Thu, 30 Jul 2009 02:00:00 +0000
I call them kid riots.
Every once in a while, in the middle of the night, dozens of kids start yelling in the street outside my window.
The first time it happened, I thought someone was getting mugged. I rushed to be window with 9 and 1 already dialed on my phone, only to see that it was high school kids just horsing around.
Welcome to Harlem, I thought.
I moved here about a year ago after living in a ritzy neighborhood. I was terrified.
I grew up in Kansas, so I eventually got used to being the one of the few Asian kids in a town full of white people. Now I had to get used to being the only Asian person in a neighborhood full of black people. But thing is, it wasn’t about color — it was about culture.
The first time I walked to the subway, I ran into a middle-aged woman parked on the side of the road, blasting her radio and having a dance party with her friends. Thing is, I don’t dance — in fact, when I try, my girlfriend, Kristen, tells me, “Just stop. Go sit down.”
Living in Harlem was adventurous. I’d often discover culturally fascinating things.
I ran into the old men playing dominos outside on a makeshift table. I discovered a Mexican food truck that all the local delivery boys go to — and they served cow tongue! And I learned that there are lots of churches, even more fried chicken joints, and even more hair salons — but none that know how to cut long Asian hair.
People always asked me if it was safe in Harlem. I said it was. Still, people who visited me for the first time looked terrified when they finally got to my apartment. Sometimes it was because one idiot on the corner cat-called them all the way down the block. Other times, it was because, no matter how non-racist they wanted to be, it was threatening to be in a neighborhood of blacks.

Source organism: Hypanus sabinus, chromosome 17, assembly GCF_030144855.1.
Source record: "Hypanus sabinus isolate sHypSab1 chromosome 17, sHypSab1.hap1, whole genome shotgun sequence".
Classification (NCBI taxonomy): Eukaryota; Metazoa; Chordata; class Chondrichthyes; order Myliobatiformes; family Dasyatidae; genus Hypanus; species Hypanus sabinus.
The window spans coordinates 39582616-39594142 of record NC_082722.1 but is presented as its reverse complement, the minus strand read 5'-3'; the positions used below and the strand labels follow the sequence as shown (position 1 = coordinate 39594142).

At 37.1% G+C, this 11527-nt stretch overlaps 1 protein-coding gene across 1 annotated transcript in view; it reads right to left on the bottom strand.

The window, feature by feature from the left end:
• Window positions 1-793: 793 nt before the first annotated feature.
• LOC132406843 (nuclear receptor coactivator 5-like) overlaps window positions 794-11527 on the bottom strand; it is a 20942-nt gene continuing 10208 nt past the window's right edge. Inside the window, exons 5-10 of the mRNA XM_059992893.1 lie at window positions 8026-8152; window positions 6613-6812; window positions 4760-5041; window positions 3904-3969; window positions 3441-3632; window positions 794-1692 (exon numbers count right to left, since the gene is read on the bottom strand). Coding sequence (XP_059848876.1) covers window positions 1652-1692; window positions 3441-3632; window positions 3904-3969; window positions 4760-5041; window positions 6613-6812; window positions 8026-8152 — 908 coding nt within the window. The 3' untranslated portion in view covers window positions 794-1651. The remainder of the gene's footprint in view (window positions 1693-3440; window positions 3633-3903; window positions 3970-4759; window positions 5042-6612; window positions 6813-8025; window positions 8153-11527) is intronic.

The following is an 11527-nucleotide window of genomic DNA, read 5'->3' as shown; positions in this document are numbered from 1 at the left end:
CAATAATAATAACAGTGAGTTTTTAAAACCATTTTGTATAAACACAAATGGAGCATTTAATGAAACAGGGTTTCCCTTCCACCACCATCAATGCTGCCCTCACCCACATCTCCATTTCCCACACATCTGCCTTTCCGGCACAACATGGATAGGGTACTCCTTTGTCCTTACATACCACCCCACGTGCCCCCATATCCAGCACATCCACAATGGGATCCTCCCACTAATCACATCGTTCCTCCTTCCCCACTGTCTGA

In my 12 months here, I’ve learned that I’m a lot more subconsciously racist, toward all races, than I want to admit. I’ve also learned that race-relations is far more complicated than simply saying, “Don’t be racist,” or, “Accept all people.”
But, as cliché as it is, I learned that we are all so much alike.
I recently walked into the local fish and chips joint and talked to Wally, the man who is always — and I mean always — at the register. I always figured him and I were so different. But, of course, I’m going to tell you how we aren’t.
Over the past few months, Wally and I became friends. At first, he didn’t even acknowledge me when I ordered; then he started to nod at me; eventually, he asked me how I was doing. And this last time I walked in, Wally came over to the counter, rested his elbows on the surface and asked me what I do.
“I’m a writer,” I said.
And he said, “Oh, really?”
“Yeah,” I said. “And what about you? Do you just work here?”
He looked offended. “Ma’an, I just do this to help a friend. Soon, I’m gonna buy a plane and fly to Guyana.”
“Oh, so you want to buy a plane?”
“No, I’m gonna buy a plane —a twin-engine. I learned to fly in Germany, and I’ve been saving up since.”
I smiled. He looked at me and said, “So you wanna be a great writer some day and write some book?”
“No,” I smiled. “I’m gonna be a great writer.”
And in that moment, I saw our hearts behind the veil of our cultures. We may be in different situations but, at the core, Wally and I were both ambitious dreamers.
I’m moving soon. I’m going to a quieter neighborhood closer to my friends, to my work and to grocery stores that sell fresh vegetables. But I’ll sure miss the dancing, the dominos and, of course, the people.
And, in the middle of the quiet night, I’ll sure miss the kid riots, too.